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Report from Hong Kong - Part 1

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I am struggling to convey the scope of what is happening now in Hong Kong to our friends who are not here and have maybe never been to our city. A few thoughts in the heat of the moment.

Firstly, the geography of the protests is mind-blowing, the distance between Pedder Street/Mandarin Oriental in Central and Yee Wo Street in Causeway Bay (the two extremities of the occupation on Hong Kong Island earlier this night) and between Yaumatei and Prince Edward (the occupation in Kowloon) is arresting for the city, both effectively and symbolically. This area includes the entire financial district (plus the headquarters of the government, Chinese People's Liberation Army main garrisons, etc), one of the two major shopping areas of the city, upper class areas, middle class areas, working class areas, expat playgrounds, very local precincts, red light districts, (former) triad territory and so on. The sheer number of kilometers covered makes it unlike most city-centred movements. The best reference is maybe the 1986 Philippines People Power Revolution which removed the Marcos regime, when crowds spread on a major highway crossing Manila.

Secondly, the situation changed drastically over the past three nights. So much so that on each of these past days we woke up in a different city, whether we went to sleep in our beds or on the streets. Saturday was the culmination of a week, of months, of years of struggle, lead mainly by university and high school students (with support from large parts of society.) The leaders had been arrested the night before. It was major, it was massive, but it was still within the logic of a growing protest movement that had become part of our tense political landscape. Sunday brought the shocking and senseless acts of violence perpetrated by a government that lost any pretense of legitimacy or of semblance to the fantasy of first world democracies. These were possibly the biggest clashes in Hong Kong since the riots of 1967 (excluding the 2005 WTO protests and repression, carried out mainly by and against, respectively, South Korean framers). With the violence came a general mood of danger and defiance, of anger and urgency that all this has to stop, that all this has to change. It was visceral, it was overwhelming, it was exhilarating, it was something to be confronted with one's own body (and makeshift defenses) and together with every one else. Today the police has melted away. The machine that never stops was brought to a halt. The state with all its instruments of fear and control has evaporated on a few good square miles, this metropolis of power has been taken over by youth, running a utopian republic on abandoned streets, moving supplies, organizing, debating and making (politely but firmly) a claim on a space that was in other people's hands for their entire life. Days of being wild. For miles and miles. With friends and strangers. 人山人海. Living something unlike anything that recent decades have allowed to be lived in Hong Kong. Forgetting the parents who have, more often than not, a different idea about how this should be done, if they even think this is worth or justified to be done at all! Living something that, whatever the outcome of this will be, will surely leave a lasting mark on every protester and on the culture of this generation.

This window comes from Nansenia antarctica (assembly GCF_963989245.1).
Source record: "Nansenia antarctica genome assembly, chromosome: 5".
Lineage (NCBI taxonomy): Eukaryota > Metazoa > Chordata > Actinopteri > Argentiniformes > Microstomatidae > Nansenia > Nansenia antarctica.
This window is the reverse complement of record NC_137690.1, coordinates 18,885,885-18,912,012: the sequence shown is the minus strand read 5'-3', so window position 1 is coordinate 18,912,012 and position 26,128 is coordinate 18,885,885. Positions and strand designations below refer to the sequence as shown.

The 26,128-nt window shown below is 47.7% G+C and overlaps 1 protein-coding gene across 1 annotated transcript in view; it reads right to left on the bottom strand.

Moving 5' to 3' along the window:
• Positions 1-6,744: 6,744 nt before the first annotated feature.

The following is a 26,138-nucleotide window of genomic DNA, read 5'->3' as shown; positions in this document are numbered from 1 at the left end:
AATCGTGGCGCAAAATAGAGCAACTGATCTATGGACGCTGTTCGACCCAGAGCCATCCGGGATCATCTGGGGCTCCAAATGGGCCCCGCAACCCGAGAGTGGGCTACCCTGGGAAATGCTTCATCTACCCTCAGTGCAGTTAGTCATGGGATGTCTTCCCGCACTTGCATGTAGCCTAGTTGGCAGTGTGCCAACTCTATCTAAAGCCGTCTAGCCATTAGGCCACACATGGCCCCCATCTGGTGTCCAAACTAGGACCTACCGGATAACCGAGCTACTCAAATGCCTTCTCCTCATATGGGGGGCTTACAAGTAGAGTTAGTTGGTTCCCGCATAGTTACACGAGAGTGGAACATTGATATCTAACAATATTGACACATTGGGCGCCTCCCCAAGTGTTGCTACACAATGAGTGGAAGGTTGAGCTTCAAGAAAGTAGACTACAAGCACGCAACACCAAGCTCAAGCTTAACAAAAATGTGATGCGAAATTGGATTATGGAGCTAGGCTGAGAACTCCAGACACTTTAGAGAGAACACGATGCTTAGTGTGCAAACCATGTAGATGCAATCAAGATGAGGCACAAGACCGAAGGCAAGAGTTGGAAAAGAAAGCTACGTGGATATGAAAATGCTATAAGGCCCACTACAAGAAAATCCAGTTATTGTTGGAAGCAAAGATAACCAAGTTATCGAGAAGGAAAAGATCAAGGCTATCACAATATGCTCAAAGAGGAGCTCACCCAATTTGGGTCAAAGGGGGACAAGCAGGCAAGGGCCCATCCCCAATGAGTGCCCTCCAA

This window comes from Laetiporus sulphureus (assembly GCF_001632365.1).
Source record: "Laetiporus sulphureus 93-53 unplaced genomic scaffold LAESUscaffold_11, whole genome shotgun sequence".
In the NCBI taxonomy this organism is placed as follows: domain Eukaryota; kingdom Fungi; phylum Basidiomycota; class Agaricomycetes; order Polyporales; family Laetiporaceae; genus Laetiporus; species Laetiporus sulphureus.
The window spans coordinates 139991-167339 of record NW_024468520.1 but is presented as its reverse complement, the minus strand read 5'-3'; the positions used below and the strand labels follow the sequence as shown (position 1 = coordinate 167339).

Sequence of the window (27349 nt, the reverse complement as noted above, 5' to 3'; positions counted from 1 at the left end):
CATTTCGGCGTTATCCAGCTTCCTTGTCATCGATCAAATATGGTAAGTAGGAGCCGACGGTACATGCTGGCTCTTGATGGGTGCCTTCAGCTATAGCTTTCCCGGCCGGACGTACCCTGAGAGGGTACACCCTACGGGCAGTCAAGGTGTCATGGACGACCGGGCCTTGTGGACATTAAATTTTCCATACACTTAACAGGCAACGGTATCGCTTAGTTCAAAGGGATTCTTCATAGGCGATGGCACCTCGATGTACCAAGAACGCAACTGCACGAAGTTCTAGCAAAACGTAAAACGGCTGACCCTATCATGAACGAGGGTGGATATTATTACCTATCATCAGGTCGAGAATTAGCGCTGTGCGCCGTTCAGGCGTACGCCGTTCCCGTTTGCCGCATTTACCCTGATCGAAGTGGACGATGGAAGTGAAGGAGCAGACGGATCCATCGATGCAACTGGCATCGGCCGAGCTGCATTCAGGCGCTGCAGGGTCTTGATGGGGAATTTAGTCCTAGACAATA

Thirdly, this is not anymore about universal suffrage, CY Leung or 2017. It is about affirming that Hong Kong is not "all about business", it is not a soulless temple of capitalism that somehow gets away with not even faking democracy. It is an affirmation that Hong Kong needs to be and soon might be about its citizens (if we succeed with that, we might be at the forefront of a more global change.) About its brave citizens who are being shamelessly offended by its supposed representatives who believe this is the only people in the world who is incapable of making decisions about its own future.

The situation might already change drastically before the crack of dawn. Good night Hong Kong, stay safe, stay strong, and know hope!

30 September 2014

Photo: Chantal Tse Yun Wong.
Posted 01 Oct 2014
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